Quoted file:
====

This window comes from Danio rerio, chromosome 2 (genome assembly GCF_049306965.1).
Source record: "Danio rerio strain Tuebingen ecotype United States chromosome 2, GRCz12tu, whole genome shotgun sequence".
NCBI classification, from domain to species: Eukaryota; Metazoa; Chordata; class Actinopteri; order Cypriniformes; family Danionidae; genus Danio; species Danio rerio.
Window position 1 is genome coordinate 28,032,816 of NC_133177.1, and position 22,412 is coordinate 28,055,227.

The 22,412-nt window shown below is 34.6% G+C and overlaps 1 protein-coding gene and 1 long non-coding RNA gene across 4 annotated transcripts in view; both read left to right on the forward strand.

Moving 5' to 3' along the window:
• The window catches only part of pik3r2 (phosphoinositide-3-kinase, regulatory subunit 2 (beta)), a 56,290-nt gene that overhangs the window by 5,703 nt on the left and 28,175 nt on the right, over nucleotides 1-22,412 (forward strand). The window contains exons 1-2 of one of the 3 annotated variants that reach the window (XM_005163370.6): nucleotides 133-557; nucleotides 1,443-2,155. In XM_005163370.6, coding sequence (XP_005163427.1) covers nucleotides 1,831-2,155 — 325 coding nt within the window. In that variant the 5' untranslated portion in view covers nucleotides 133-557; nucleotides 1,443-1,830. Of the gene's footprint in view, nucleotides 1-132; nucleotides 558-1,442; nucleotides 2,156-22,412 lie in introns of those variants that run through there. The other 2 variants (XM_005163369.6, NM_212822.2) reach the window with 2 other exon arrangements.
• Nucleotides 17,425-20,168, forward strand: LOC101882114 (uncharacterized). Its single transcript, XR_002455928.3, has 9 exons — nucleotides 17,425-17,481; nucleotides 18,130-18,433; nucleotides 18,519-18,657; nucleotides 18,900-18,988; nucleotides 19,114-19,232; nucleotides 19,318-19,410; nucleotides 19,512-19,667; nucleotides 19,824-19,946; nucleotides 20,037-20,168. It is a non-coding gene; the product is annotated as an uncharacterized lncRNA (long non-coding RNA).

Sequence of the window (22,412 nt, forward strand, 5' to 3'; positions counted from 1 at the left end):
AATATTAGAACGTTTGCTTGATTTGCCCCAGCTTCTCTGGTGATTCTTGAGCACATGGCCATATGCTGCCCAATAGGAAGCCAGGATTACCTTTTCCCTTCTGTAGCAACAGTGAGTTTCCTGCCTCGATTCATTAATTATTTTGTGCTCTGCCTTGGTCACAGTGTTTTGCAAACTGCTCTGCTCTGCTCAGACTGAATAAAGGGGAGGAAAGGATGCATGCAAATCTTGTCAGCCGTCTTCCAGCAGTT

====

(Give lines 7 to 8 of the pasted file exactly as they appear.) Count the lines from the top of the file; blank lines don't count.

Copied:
• The window catches only part of pik3r2 (phosphoinositide-3-kinase, regulatory subunit 2 (beta)), a 56,290-nt gene that overhangs the window by 5,703 nt on the left and 28,175 nt on the right, over nucleotides 1-22,412 (forward strand). The window contains exons 1-2 of one of the 3 annotated variants that reach the window (XM_005163370.6): nucleotides 133-557; nucleotides 1,443-2,155. In XM_005163370.6, coding sequence (XP_005163427.1) covers nucleotides 1,831-2,155 — 325 coding nt within the window. In that variant the 5' untranslated portion in view covers nucleotides 133-557; nucleotides 1,443-1,830. Of the gene's footprint in view, nucleotides 1-132; nucleotides 558-1,442; nucleotides 2,156-22,412 lie in introns of those variants that run through there. The other 2 variants (XM_005163369.6, NM_212822.2) reach the window with 2 other exon arrangements.
• Nucleotides 17,425-20,168, forward strand: LOC101882114 (uncharacterized). Its single transcript, XR_002455928.3, has 9 exons — nucleotides 17,425-17,481; nucleotides 18,130-18,433; nucleotides 18,519-18,657; nucleotides 18,900-18,988; nucleotides 19,114-19,232; nucleotides 19,318-19,410; nucleotides 19,512-19,667; nucleotides 19,824-19,946; nucleotides 20,037-20,168. It is a non-coding gene; the product is annotated as an uncharacterized lncRNA (long non-coding RNA).